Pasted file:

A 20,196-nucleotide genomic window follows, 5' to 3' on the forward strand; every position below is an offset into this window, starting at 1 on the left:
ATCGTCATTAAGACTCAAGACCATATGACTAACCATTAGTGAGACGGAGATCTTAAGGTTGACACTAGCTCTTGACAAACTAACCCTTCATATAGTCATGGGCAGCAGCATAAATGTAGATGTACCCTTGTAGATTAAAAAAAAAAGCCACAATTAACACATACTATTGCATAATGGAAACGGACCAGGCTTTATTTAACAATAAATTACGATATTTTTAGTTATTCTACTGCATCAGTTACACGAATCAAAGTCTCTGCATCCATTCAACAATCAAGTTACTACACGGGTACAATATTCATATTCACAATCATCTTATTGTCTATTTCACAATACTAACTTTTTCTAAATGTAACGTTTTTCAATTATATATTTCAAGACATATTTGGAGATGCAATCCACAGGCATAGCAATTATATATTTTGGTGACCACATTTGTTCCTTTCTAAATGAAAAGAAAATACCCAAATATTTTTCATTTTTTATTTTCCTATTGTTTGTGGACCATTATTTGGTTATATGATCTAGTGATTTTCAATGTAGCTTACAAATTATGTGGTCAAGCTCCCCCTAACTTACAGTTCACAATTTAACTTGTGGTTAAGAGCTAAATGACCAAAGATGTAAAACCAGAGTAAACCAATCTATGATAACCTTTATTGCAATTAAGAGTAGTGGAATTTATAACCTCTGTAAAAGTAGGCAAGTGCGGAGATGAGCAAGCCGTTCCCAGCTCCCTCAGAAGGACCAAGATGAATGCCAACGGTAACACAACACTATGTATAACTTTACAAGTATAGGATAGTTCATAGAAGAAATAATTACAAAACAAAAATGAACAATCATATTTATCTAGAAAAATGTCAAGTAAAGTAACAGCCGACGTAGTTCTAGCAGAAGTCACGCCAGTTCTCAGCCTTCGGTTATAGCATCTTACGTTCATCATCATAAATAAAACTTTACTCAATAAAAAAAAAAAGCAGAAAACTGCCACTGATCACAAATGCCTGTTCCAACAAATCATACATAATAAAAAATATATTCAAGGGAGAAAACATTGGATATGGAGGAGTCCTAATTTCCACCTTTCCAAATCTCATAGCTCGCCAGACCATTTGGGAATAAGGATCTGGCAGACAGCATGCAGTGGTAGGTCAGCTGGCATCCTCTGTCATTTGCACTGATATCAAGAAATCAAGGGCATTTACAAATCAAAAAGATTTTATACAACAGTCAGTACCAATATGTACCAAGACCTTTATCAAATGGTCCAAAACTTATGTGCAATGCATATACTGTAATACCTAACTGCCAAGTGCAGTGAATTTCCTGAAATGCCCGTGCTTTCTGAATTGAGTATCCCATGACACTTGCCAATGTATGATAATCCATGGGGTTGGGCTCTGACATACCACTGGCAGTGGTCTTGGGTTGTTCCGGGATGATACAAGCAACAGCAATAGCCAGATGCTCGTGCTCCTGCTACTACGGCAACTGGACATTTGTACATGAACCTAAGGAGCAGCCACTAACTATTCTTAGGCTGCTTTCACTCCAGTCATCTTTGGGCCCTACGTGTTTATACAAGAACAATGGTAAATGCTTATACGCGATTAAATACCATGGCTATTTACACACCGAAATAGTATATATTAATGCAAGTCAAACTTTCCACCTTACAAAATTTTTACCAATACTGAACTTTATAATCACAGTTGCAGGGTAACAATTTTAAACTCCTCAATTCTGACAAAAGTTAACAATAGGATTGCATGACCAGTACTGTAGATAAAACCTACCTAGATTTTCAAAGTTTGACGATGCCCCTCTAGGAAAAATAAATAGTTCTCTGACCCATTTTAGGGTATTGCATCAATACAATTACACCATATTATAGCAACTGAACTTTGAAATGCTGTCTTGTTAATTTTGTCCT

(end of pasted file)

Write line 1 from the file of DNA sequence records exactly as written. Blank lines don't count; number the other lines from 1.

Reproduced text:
A 20,196-nucleotide genomic window follows, 5' to 3' on the forward strand; every position below is an offset into this window, starting at 1 on the left: